Tuesday, July 6, 2021 [Tweets] [Favorites]

Audacity’s New Privacy Policy

Tim Hardwick:

Two months ago, Audacity was acquired by Muse Group, which owns other audio-related projects including the Ultimate Guitar website and the MuseScore app. According to Fosspost, changes to the privacy policy section on the Audacity website indicate that several personal data collection mechanisms have since been added by the parent company.

Audacity:

Personal Data we collect

  • OS version [I presume they mean App version.]
  • User country based on IP address
  • OS name and version
  • CPU
  • Non-fatal error codes and messages (i.e. project failed to open)
  • Crash reports in Breakpad MiniDump format
  • Data necessary for law enforcement, litigation and authorities’ requests (if any)

The first four are pretty common for Mac apps to collect without opt-in, as part of a software update check. I don’t think IP addresses really count as personal data if they are not linked with other identifying information. Otherwise, anyone with a Web site who didn’t disable logging would be considered to be collecting personal information.

I don’t think error codes or crash reports should be collected without the user opting in.

The last item has people worried, but I’m not really sure what it means. You could imagine that Audacity is collecting information about which audio files you’re editing and making that available to companies who want to sue for copyright infringement. Or it could just be boilerplate saying that Audacity will comply with lawful requests for the not very personal information that it is collecting anyway. Whether or not it’s spelled out in a privacy policy, most companies probably don’t have a choice about that.

workedintheory:

We believe concerns are due largely to unclear phrasing in the Privacy Policy, which we are now in the process of rectifying.

See also: Reddit, Hacker News, 2, 3.

Update (2021-07-07): Syenta:

I have already uninstalled it and cleared out the %AppData% folder where I found the LastLog which listed:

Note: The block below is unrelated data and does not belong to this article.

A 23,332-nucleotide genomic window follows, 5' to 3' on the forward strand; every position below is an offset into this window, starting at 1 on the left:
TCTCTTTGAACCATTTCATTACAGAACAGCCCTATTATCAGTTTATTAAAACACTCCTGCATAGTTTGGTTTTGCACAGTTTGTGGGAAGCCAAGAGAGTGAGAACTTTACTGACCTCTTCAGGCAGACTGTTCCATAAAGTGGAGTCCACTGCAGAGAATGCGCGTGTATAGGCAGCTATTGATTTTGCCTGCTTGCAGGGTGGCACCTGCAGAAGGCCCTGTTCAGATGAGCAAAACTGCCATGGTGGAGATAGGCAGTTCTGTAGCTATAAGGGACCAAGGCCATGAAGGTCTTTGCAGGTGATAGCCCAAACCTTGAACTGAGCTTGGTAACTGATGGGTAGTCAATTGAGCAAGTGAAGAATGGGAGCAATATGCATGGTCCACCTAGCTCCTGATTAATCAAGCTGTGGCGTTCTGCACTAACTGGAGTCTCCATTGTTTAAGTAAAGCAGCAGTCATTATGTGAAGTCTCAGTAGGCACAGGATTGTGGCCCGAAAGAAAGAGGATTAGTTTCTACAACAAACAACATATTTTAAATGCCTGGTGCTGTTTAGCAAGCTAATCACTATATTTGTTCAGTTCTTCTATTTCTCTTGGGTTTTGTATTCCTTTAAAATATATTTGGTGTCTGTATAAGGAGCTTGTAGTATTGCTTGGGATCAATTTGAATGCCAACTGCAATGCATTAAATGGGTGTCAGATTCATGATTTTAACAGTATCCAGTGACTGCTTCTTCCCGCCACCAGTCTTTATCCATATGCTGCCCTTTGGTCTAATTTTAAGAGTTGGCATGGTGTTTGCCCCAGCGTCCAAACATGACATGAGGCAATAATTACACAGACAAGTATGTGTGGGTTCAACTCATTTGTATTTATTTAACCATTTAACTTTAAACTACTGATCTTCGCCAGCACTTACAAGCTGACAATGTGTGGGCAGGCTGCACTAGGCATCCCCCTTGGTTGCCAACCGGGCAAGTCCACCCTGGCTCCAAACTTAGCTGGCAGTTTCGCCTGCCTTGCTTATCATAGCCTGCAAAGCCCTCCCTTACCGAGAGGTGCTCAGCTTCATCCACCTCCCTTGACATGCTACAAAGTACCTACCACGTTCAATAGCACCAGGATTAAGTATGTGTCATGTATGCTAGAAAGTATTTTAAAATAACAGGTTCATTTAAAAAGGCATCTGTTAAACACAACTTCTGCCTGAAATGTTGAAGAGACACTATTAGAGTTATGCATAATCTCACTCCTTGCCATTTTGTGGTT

Kalk = A calculator
WindowsApps
OpenSSH
Powershell
Python

None of which are in @getaudacity folder Why would you list things not used by Audacity like Kalk

Shoshana Wodinsky (via Nick Heer):

First came plans to add telemetry capture. Then came a new contributor license agreement. Then last week came a privacy policy update that some Audacity die-hards say turns the software into “spyware.” But Audacity isn’t “spyware”—if only because virtually every app we use is some form of spyware these days.

[…]

Ray adds that its data collection is “very limited” and only includes “pseudonymized” IP addresses that are “irretrievable after 24 hours,” system information that includes “OS version and CPU type,” and optional error report data—not users’ microphone recordings or personal details.

[…]

Also worth mentioning here is that some of the other products under the Muse Group umbrella—like the music notation software MuseScore—feature nearly identical privacy policies, which suggests the parent company just updated Audacity’s policies for some consistency across its catalog. But that doesn’t excuse the piss-poor wording on its original draft, which Ray swears will be “revised” soon enough.

cookiengineer (via Hacker News):

Stepdown as Maintainer of this Fork

Disclaimer: I really thought long about this, and I haven’t slept in two days due to ongoing harassments of 4chan.

As the first people were literally arriving at my place of living, where they knocked on my doors and windows to scare us, I am hereby officially stepping down as a maintainer of this project.

I don’t understand how this escalated.

Update (2021-07-14): Tom Nardi (via Hacker News):

While there was still a segment of the Audacity userbase that was skeptical about remote analytics being added into a program that never needed it before, representatives from the Muse Group seemed to be listening to the feedback they were receiving. Keary assured users that plans to implement telemetry had been dropped, and that should they be reintroduced in the future, it would be done with the appropriate transparency.

Unfortunately, things have only gotten worse in the intervening months. Not only is telemetry back on the menu for a program that’s never needed an Internet connection since its initial release in 2000, but this time it has brought with it a troubling Privacy Policy that details who can access the collected data. Worse, Muse Group has made it clear they intend to move Audacity away from its current GPLv2 license, even if it means muscling out long-time contributors who won’t agree to the switch. The company argues this will give them more flexibility to list the software with a wider array of package repositories, a claim that’s been met with great skepticism by those well versed in open source licensing.